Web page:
Dec 20, 2016 | By Benedict
A division of the Korean government has announced an agreement with 3D content provider 3Dupndown to distribute 3D printable items relating to Korea’s cultural heritage. The 3D printable models will include recognizably Korean historical artifacts such as celadon and white porcelain.
With its ability to transform physical artifacts into digital 3D models, 3D scanning technology is radically changing the way historians approach the delicate art of preservation. Using either stationary of handheld 3D scanning equipment, it is now possible to digitally preserve and replicate entire museums’ worth of precious historical pieces. Once the 3D scanning has taken place, files can be uploaded to the internet and shared with people from all over the world, giving casual observers and committed researchers equal chance to get up close and personal with some of history’s most incredible objects.
South Korea, usually ahead of the curve in terms of technology, has just taken a huge step towards making its cultural heritage digitally accessible to all, both in the form of online 3D models of historical artifacts and even 3D printed replicas of those same items. It was recently announced by the K-ICT Born2Global Centre (Born2Global), a major Korean government agency under the Ministry of Science, ICT, and Future Planning (MSIP), that 3Dupndown Co., Ltd, a member of Born2Global, would introduce digital, 3D printable items of Korea’s cultural heritage. Many of the items were published online on December 17, and more are due to follow.
The 3D models of Korean historical artifacts, which were obtained using 3D scanning technology, will be distributed, sold, and commercially utilized across the world, as per an agreement between 3Dupndown and Korea’s Culture Information Service Agency, which is an affiliated organization of the Ministry of Culture, Sports, and Tourism. The 3D printable models, which will vary in price (from completely free) depending on their size and significance, will include recognizably Korean items such as celadon and white porcelain, stoneware, and wooden furniture.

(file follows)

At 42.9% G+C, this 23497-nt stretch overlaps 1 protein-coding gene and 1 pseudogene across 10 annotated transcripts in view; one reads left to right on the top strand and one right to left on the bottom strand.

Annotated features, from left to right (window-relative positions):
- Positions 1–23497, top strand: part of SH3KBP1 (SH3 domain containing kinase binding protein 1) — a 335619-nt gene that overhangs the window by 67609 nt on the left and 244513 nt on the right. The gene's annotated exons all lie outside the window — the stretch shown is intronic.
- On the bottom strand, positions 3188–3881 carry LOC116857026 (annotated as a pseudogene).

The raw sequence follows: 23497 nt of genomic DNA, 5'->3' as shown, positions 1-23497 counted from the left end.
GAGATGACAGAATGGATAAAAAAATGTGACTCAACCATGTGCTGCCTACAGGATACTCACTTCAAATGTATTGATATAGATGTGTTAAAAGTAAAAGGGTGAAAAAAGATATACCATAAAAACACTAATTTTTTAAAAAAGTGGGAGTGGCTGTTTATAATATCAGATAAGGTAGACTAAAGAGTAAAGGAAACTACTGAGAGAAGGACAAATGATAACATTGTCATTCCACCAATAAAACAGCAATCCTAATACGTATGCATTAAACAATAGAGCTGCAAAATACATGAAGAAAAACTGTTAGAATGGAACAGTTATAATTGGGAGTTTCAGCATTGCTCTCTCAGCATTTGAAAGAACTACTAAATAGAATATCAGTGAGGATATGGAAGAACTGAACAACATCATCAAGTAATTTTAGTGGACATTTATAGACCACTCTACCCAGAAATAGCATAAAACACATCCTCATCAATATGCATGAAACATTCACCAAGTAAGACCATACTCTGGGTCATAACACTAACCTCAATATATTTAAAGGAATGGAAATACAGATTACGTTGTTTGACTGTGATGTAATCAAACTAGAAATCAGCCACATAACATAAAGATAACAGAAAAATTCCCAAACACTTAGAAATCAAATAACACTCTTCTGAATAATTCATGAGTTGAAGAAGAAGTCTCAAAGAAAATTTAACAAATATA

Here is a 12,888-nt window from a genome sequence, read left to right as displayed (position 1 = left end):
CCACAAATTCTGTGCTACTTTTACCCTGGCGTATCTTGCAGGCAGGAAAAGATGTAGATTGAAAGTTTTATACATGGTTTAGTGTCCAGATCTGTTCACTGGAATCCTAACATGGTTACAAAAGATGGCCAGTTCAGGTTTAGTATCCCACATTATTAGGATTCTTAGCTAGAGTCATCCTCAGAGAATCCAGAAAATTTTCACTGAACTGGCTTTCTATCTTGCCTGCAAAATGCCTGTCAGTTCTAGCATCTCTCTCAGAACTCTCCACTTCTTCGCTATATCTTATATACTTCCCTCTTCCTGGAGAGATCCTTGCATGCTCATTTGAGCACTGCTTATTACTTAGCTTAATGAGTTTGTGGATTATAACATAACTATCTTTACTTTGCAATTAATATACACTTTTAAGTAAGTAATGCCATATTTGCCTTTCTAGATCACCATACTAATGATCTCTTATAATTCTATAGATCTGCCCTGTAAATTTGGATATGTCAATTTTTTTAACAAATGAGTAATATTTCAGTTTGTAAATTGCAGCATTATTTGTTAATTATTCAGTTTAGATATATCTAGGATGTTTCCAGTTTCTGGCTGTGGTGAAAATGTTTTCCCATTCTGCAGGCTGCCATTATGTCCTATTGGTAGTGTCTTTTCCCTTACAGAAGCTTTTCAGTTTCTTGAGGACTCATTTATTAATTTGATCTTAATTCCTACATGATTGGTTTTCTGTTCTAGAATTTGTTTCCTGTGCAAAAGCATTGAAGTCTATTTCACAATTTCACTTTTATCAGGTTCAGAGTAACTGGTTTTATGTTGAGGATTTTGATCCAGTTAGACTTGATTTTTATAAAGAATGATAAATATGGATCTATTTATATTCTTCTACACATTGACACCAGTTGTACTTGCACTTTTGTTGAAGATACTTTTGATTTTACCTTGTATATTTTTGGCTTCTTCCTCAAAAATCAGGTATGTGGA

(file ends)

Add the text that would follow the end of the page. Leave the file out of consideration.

“There is plenty of international interest in Korea's cultural heritage which was 3D printed and displayed at Pangyo Startup Campus," said 3Dupndown CEO Alex. P. Hong. “A lot of people around the world will download it, as 3D printers have already been commercialized abroad. We hope that this will be an opportunity to promote Korea's cultural heritage through 3D printing and contribute to the development of the 3D printing industry.”
According to a recent press release, 3Dupndown—a global platform in Asia that provides a 3D printable content service in eight languages—will steadily publish around 2,000 pieces of Korea's cultural heritage to its website, all of which will be 100% 3D printable. Individual pages for each 3D printable model contain information about the item’s material, origin, museum location, and purpose.
Korea’s decision to cooperate with a 3D content company in order to publish digital versions of its museum collections could set an important precedent in terms of global attitudes toward 3D scanning and 3D printing. Should the collaboration prove successful, other nations proud of their cultural heritage could be tempted to follow suit.
Posted in 3D Design
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